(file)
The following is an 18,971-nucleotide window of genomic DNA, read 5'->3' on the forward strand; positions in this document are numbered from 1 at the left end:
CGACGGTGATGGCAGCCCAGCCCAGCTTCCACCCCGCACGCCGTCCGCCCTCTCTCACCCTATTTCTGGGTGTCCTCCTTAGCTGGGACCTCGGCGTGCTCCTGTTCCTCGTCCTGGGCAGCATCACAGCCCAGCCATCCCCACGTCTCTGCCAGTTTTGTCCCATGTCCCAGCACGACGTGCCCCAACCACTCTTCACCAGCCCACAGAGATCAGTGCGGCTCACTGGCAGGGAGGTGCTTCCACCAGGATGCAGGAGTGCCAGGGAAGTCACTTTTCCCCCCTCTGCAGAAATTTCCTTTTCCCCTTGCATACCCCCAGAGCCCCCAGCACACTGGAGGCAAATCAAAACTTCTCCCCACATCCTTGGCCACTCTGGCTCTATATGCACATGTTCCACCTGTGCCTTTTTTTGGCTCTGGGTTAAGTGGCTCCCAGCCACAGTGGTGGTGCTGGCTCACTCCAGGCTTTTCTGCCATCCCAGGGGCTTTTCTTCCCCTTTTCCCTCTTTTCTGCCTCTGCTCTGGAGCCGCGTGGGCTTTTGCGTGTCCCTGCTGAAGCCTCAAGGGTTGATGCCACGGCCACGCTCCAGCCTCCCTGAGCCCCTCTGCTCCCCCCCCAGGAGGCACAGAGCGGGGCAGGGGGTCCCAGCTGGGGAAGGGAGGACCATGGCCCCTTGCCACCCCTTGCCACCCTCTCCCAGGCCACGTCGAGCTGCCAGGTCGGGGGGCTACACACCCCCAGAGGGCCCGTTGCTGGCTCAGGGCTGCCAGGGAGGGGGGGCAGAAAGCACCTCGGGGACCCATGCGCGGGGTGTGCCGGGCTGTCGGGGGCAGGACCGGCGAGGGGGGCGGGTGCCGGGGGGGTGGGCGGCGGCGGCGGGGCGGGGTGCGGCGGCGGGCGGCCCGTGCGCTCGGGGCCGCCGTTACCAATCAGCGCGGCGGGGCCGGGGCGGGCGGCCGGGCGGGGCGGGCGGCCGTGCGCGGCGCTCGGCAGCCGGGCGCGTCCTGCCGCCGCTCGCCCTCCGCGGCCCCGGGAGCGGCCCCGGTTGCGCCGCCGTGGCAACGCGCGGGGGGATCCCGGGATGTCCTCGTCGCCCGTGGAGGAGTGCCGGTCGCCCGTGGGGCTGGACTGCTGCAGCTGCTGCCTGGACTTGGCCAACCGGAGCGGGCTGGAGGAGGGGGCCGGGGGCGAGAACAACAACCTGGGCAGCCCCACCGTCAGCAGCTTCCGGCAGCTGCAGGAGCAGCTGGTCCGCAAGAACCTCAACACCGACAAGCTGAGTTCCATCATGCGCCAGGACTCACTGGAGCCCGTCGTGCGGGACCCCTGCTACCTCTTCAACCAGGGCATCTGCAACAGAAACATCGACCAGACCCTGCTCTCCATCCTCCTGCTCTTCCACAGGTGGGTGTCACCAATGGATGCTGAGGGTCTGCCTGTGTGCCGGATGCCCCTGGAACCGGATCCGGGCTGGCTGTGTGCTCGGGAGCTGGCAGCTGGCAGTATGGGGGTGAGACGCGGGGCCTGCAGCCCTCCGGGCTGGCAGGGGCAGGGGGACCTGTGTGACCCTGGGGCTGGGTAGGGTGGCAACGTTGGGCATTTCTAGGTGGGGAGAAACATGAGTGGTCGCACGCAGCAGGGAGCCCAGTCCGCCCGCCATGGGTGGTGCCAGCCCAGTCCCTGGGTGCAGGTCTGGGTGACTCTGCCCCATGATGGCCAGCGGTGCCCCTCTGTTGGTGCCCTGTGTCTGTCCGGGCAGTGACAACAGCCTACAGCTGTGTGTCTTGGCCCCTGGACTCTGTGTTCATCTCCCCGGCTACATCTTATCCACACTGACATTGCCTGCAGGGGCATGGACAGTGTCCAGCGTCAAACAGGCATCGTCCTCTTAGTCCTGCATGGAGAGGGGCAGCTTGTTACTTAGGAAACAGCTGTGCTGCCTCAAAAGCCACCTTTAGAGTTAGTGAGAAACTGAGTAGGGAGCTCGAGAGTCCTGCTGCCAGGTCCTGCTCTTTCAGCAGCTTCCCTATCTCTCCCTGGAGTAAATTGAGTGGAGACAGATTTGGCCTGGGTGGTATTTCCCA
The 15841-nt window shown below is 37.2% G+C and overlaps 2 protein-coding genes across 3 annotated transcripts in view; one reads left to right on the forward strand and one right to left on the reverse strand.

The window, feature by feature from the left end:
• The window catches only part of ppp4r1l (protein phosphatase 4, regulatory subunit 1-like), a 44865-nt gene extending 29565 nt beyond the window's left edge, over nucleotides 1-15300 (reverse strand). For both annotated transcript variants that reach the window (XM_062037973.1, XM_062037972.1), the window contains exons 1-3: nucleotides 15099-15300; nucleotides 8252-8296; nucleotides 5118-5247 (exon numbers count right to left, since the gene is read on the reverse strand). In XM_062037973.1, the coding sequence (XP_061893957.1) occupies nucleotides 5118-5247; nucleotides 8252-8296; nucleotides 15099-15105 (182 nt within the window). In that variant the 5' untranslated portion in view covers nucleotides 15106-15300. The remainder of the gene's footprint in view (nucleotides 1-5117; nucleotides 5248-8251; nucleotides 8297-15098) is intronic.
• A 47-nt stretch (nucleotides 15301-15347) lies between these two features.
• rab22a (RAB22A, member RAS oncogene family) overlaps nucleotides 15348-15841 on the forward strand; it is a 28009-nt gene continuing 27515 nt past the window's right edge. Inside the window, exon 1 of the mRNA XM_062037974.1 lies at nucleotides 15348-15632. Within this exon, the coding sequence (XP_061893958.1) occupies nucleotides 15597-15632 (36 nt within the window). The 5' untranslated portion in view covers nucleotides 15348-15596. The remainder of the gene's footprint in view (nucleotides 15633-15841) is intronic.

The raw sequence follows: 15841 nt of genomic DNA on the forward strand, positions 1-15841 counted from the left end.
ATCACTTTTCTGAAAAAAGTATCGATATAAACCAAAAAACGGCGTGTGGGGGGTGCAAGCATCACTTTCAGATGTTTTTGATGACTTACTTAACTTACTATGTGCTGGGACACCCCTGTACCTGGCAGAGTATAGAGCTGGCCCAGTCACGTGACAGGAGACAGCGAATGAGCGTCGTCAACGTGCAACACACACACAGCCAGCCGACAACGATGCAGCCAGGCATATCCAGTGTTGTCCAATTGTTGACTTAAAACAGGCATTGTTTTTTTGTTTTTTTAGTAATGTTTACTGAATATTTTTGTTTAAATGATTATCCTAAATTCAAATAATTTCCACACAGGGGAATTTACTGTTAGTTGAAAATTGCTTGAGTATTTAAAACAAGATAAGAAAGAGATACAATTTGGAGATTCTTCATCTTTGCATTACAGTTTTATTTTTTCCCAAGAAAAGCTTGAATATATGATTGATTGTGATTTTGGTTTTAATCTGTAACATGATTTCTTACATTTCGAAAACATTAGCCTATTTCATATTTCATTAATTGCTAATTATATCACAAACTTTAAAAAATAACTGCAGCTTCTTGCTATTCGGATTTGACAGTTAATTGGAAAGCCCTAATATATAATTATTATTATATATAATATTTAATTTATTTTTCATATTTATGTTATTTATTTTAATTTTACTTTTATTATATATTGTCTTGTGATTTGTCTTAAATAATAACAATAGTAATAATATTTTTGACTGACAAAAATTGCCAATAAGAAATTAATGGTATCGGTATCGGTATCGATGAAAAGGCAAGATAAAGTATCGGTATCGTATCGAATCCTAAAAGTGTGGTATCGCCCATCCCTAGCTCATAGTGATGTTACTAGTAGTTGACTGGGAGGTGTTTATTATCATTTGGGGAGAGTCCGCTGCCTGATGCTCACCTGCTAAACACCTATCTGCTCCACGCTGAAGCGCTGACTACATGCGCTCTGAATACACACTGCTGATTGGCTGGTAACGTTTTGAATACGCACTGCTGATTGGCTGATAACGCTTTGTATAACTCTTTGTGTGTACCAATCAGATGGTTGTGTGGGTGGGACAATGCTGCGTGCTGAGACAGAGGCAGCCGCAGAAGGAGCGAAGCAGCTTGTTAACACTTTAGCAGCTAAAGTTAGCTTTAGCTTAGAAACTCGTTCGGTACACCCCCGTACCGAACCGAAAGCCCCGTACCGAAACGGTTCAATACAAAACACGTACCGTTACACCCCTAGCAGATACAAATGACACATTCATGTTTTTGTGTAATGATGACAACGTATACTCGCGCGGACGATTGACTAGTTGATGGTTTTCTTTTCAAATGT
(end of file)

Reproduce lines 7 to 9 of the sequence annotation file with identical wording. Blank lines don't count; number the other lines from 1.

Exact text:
• rab22a (RAB22A, member RAS oncogene family) overlaps nucleotides 15348-15841 on the forward strand; it is a 28009-nt gene continuing 27515 nt past the window's right edge. Inside the window, exon 1 of the mRNA XM_062037974.1 lies at nucleotides 15348-15632. Within this exon, the coding sequence (XP_061893958.1) occupies nucleotides 15597-15632 (36 nt within the window). The 5' untranslated portion in view covers nucleotides 15348-15596. The remainder of the gene's footprint in view (nucleotides 15633-15841) is intronic.

The raw sequence follows: 15841 nt of genomic DNA on the forward strand, positions 1-15841 counted from the left end.
ATCACTTTTCTGAAAAAAGTATCGATATAAACCAAAAAACGGCGTGTGGGGGGTGCAAGCATCACTTTCAGATGTTTTTGATGACTTACTTAACTTACTATGTGCTGGGACACCCCTGTACCTGGCAGAGTATAGAGCTGGCCCAGTCACGTGACAGGAGACAGCGAATGAGCGTCGTCAACGTGCAACACACACACAGCCAGCCGACAACGATGCAGCCAGGCATATCCAGTGTTGTCCAATTGTTGACTTAAAACAGGCATTGTTTTTTTGTTTTTTTAGTAATGTTTACTGAATATTTTTGTTTAAATGATTATCCTAAATTCAAATAATTTCCACACAGGGGAATTTACTGTTAGTTGAAAATTGCTTGAGTATTTAAAACAAGATAAGAAAGAGATACAATTTGGAGATTCTTCATCTTTGCATTACAGTTTTATTTTTTCCCAAGAAAAGCTTGAATATATGATTGATTGTGATTTTGGTTTTAATCTGTAACATGATTTCTTACATTTCGAAAACATTAGCCTATTTCATATTTCATTAATTGCTAATTATATCACAAACTTTAAAAAATAACTGCAGCTTCTTGCTATTCGGATTTGACAGTTAATTGGAAAGCCCTAATATATAATTATTATTATATATAATATTTAATTTATTTTTCATATTTATGTTATTTATTTTAATTTTACTTTTATTATATATTGTCTTGTGATTTGTCTTAAATAATAACAATAGTAATAATATTTTTGACTGACAAAAATTGCCAATAAGAAATTAATGGTATCGGTATCGGTATCGATGAAAAGGCAAGATAAAGTATCGGTATCGTATCGAATCCTAAAAGTGTGGTATCGCCCATCCCTAGCTCATAGTGATGTTACTAGTAGTTGACTGGGAGGTGTTTATTATCATTTGGGGAGAGTCCGCTGCCTGATGCTCACCTGCTAAACACCTATCTGCTCCACGCTGAAGCGCTGACTACATGCGCTCTGAATACACACTGCTGATTGGCTGGTAACGTTTTGAATACGCACTGCTGATTGGCTGATAACGCTTTGTATAACTCTTTGTGTGTACCAATCAGATGGTTGTGTGGGTGGGACAATGCTGCGTGCTGAGACAGAGGCAGCCGCAGAAGGAGCGAAGCAGCTTGTTAACACTTTAGCAGCTAAAGTTAGCTTTAGCTTAGAAACTCGTTCGGTACACCCCCGTACCGAACCGAAAGCCCCGTACCGAAACGGTTCAATACAAAACACGTACCGTTACACCCCTAGCAGATACAAATGACACATTCATGTTTTTGTGTAATGATGACAACGTATACTCGCGCGGACGATTGACTAGTTGATGGTTTTCTTTTCAAATGT